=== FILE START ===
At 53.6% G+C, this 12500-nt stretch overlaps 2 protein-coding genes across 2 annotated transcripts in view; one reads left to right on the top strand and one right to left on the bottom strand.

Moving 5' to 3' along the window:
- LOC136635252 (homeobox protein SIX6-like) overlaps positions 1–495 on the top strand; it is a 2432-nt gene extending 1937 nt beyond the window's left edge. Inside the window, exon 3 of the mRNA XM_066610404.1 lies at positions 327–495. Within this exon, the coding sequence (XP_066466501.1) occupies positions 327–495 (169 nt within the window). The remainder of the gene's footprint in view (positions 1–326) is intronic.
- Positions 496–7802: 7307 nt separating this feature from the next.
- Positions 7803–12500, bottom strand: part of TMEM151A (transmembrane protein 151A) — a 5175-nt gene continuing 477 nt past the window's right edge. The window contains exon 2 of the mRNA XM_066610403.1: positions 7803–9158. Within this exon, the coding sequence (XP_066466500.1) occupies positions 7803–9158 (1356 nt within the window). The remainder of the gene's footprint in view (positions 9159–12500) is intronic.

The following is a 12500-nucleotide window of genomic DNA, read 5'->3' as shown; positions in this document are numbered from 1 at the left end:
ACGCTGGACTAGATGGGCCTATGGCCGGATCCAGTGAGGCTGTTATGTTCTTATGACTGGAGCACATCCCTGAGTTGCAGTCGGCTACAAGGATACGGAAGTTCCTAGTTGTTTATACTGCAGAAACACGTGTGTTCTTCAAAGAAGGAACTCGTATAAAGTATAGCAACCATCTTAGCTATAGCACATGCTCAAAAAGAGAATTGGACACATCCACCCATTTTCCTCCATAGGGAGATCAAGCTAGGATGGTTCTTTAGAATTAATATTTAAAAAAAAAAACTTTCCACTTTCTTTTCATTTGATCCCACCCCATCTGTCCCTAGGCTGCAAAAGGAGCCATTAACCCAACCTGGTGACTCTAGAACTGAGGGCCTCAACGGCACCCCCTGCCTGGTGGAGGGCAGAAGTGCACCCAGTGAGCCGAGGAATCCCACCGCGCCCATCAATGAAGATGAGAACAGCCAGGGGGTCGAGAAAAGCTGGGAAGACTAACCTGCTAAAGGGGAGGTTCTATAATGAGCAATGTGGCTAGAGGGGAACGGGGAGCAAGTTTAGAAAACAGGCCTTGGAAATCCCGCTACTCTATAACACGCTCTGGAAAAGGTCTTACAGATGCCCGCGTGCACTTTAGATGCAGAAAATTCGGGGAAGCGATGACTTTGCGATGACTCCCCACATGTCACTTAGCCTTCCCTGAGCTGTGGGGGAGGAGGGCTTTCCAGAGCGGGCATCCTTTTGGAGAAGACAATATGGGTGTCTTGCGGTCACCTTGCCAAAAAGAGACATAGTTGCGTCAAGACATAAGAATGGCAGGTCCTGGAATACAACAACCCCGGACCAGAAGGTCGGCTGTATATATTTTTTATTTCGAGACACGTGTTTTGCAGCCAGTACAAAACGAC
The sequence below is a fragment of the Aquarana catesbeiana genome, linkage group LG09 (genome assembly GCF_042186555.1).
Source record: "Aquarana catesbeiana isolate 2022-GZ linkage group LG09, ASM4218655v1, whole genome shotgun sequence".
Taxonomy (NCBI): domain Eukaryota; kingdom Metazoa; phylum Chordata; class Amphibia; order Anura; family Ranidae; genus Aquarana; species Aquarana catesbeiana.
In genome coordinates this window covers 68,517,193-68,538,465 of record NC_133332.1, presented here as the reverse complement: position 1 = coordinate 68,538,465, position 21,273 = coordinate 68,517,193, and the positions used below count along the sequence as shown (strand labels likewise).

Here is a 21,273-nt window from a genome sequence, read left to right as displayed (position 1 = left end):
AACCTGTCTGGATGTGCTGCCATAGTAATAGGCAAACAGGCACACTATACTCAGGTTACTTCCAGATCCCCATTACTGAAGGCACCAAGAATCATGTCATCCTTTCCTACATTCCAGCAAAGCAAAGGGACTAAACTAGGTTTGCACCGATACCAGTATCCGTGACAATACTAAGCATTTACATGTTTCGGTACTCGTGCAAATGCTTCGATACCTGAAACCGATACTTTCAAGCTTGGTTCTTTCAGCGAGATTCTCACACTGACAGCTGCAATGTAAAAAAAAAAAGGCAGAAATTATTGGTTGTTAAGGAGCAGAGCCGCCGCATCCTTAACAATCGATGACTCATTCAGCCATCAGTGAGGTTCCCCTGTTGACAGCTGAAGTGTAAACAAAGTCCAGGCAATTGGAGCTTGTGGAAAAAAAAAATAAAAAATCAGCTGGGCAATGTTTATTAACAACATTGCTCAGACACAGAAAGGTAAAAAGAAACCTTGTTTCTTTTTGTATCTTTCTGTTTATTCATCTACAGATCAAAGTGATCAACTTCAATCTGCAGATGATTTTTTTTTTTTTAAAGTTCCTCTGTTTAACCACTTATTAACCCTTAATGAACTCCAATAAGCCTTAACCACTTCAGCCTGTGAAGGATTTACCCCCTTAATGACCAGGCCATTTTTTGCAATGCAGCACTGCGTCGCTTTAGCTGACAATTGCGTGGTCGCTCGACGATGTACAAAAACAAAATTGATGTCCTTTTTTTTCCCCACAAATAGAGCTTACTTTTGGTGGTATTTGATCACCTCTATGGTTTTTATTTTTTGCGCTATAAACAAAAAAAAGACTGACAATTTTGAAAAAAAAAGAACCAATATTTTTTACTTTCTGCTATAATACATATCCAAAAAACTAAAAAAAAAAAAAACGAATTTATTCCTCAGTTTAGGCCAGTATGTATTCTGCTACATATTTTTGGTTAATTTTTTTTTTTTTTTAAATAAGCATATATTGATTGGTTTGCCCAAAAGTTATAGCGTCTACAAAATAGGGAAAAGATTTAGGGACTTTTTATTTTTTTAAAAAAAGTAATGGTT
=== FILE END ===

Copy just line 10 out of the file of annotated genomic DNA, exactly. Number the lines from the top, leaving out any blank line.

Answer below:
Taxonomy (NCBI): domain Eukaryota; kingdom Metazoa; phylum Chordata; class Amphibia; order Anura; family Ranidae; genus Aquarana; species Aquarana catesbeiana.